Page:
But that reality seems to have changed by fiat. Are ALL of our representatives criminals? Seems they may all be just engaging in CYA because they let this happen without objecting to it. That would make them 'complicit' accomplices in the most callous disregard for the American's people rights since..., forever.



posted on Jun, 20 2008 @ 10:46 AM
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Links to the text of the bill and other info in this thread:

EFF Obtains New FISA Bill Containing Telecom Immunity, Vote in House Tomorrow!

This stuff is the real deal, not 'warrentless wiretapping' in the sense the media would have you believe, collecting phone numbers that potential terrorists call and such, but enabling complete capture, storage, and analysis of all internet and telephone traffic within the United States.



posted on Jun, 20 2008 @ 11:23 AM
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Amendment 4 - Search and Seizure. Ratified 12/15/1791.

The right of the people to be secure in their persons, houses, papers, and effects, against UNREASONABLE SEARCHES AND SEIZURES, shall not be violated, and no Warrants shall issue, BUT UPON PROBABLE CAUSE, supported by Oath or affirmation, and particularly describing the place to be searched, and the persons or things to be seized.


Staple that to the forehead of all the douches that vote for this....




posted on Jun, 20 2008 @ 11:25 AM
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By the way, when the American public finally becomes aware of what they're after, and they can't stall the issue from being heard in court any more, here's what I think the spin is going to be:

"Sure, we're recording all internet traffic and communications, yes, even that completely within the United States, but the People's 4th Amendment rights are still secure! See, the right of the people is to be 'secure' in their papers and effects. Even if that applied to digital communications, everything we record goes into a secure system at the NSA, and no one ever looks at it, or can look at it, without legal authorization! We simply run computerized automated analysis on it, to determine potential 'threats'. At that point, when the system spits out an indication that there's something we might want to look at, we go through the valid legal channels, and only then can the actual information be seen by human eyes. The People are totally secure from any wrong-doing! In fact, we aren't illegally wiretapping at all, we're simply 'time-shifting' the data, like you do with your DVR, to a point in time where we can legally access it, if necessary. After all, you wouldn't want potential terrorists threats to go undetected, would you?"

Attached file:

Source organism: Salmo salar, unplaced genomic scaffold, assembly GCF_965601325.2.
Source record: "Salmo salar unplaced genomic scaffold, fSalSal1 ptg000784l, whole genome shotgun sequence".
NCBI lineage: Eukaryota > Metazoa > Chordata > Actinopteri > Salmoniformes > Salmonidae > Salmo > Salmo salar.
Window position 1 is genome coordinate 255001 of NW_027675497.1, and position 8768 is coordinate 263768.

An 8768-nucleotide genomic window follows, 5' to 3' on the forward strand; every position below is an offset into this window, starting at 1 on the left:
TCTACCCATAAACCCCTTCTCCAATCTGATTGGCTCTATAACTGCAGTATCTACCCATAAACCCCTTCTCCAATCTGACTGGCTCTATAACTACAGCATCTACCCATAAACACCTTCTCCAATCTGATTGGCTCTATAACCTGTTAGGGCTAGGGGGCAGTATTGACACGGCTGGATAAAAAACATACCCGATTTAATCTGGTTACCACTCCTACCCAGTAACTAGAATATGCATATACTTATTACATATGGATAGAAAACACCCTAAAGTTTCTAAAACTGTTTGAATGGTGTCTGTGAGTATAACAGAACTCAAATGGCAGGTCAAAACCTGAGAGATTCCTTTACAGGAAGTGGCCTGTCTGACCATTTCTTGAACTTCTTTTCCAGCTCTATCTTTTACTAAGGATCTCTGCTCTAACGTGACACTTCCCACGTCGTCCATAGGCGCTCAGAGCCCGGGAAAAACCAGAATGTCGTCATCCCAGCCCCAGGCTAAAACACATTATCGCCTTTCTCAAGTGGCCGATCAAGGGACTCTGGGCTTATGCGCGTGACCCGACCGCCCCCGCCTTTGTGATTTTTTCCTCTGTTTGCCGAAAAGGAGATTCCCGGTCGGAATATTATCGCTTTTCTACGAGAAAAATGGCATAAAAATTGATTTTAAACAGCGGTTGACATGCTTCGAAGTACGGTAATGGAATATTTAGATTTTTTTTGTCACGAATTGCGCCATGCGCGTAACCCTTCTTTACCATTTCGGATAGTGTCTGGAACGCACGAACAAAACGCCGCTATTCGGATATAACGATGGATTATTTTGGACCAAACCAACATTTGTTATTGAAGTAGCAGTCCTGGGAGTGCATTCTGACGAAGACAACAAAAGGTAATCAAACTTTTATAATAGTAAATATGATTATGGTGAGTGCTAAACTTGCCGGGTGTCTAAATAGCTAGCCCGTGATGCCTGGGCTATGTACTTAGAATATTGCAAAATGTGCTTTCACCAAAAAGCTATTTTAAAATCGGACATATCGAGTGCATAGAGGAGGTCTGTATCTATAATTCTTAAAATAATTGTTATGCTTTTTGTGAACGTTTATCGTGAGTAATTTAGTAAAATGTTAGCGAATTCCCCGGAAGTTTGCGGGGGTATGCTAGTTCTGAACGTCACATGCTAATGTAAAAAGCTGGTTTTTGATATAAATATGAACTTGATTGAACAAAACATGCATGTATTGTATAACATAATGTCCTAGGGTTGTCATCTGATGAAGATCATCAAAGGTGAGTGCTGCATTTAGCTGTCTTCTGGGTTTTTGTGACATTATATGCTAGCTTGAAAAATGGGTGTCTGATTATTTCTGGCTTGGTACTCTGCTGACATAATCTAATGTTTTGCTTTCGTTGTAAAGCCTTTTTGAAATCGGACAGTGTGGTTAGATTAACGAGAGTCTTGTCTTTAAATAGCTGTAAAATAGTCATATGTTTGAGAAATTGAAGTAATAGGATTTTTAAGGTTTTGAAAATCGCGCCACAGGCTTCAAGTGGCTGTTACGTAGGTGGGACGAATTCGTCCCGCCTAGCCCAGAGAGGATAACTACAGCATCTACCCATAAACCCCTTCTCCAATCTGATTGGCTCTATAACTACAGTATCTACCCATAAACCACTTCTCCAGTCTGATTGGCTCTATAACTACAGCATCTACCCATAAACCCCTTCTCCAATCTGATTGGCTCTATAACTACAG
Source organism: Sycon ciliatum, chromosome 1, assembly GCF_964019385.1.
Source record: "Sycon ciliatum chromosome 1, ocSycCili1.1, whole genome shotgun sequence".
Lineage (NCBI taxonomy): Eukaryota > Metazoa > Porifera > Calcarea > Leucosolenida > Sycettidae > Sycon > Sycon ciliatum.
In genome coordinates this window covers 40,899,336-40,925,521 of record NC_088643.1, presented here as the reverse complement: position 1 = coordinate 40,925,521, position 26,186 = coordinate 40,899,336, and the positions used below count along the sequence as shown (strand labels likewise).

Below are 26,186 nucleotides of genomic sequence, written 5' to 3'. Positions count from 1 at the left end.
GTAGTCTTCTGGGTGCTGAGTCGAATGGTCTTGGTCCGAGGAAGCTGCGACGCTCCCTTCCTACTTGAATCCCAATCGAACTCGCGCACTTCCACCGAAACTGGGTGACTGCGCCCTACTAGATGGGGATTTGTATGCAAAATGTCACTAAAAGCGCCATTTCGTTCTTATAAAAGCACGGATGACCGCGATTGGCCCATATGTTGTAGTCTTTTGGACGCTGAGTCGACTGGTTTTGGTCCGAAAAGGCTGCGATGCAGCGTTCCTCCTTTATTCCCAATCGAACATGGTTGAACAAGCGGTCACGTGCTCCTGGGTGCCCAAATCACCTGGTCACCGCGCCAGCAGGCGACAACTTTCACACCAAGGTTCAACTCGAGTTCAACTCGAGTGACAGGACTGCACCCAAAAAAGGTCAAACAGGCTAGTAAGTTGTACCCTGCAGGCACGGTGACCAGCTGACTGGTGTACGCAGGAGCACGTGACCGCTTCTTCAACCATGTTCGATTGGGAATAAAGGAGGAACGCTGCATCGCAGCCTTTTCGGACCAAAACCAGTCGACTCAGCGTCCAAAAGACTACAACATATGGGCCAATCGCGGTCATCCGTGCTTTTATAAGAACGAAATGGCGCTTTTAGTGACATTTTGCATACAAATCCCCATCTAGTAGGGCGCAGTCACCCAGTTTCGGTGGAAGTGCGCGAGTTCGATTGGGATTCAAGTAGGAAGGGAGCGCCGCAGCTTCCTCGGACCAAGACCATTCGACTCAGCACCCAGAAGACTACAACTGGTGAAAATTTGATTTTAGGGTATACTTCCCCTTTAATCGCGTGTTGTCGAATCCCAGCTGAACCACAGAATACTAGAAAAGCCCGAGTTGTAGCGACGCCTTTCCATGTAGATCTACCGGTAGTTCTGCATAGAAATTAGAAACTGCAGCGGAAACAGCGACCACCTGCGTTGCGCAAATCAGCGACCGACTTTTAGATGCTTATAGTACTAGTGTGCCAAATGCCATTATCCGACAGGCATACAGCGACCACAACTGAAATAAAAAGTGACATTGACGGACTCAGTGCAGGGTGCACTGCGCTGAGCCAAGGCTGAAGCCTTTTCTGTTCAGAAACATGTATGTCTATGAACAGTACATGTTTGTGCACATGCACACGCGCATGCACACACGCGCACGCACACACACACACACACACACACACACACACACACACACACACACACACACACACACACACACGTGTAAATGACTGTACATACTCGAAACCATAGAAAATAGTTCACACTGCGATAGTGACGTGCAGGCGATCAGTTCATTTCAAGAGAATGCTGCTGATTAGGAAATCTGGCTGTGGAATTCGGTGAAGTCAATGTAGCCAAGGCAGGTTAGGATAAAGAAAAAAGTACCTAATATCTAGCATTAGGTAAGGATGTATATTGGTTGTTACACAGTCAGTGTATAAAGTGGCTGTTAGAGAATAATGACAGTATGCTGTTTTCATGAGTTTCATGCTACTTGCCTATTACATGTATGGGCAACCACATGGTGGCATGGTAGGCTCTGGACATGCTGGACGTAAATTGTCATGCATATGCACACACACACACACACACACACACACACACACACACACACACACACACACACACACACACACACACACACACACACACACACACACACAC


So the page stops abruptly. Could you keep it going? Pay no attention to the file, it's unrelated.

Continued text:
I really think that's how they're going to 'spin' the little panopticon they seem to want to build.



posted on Jun, 20 2008 @ 12:10 PM
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reply to post by Ian McLean
 




By the way, when the American public finally becomes aware of what they're after, and they can't stall the issue from being heard in court any more, here's what I think the spin is going to be:

"Sure, we're recording all internet traffic and communications, yes, even that completely within the United States, but the People's 4th Amendment rights are still secure! See, the right of the people is to be 'secure' in their papers and effects. Even if that applied to digital communications, everything we record goes into a secure system at the NSA, and no one ever looks at it, or can look at it, without legal authorization! We simply run computerized automated analysis on it, to determine potential 'threats'. At that point, when the system spits out an indication that there's something we might want to look at, we go through the valid legal channels, and only then can the actual information be seen by human eyes. The People are totally secure from any wrong-doing! In fact, we aren't illegally wiretapping at all, we're simply 'time-shifting' the data, like you do with your DVR, to a point in time where we can legally access it, if necessary. After all, you wouldn't want potential terrorists threats to go undetected, would you?"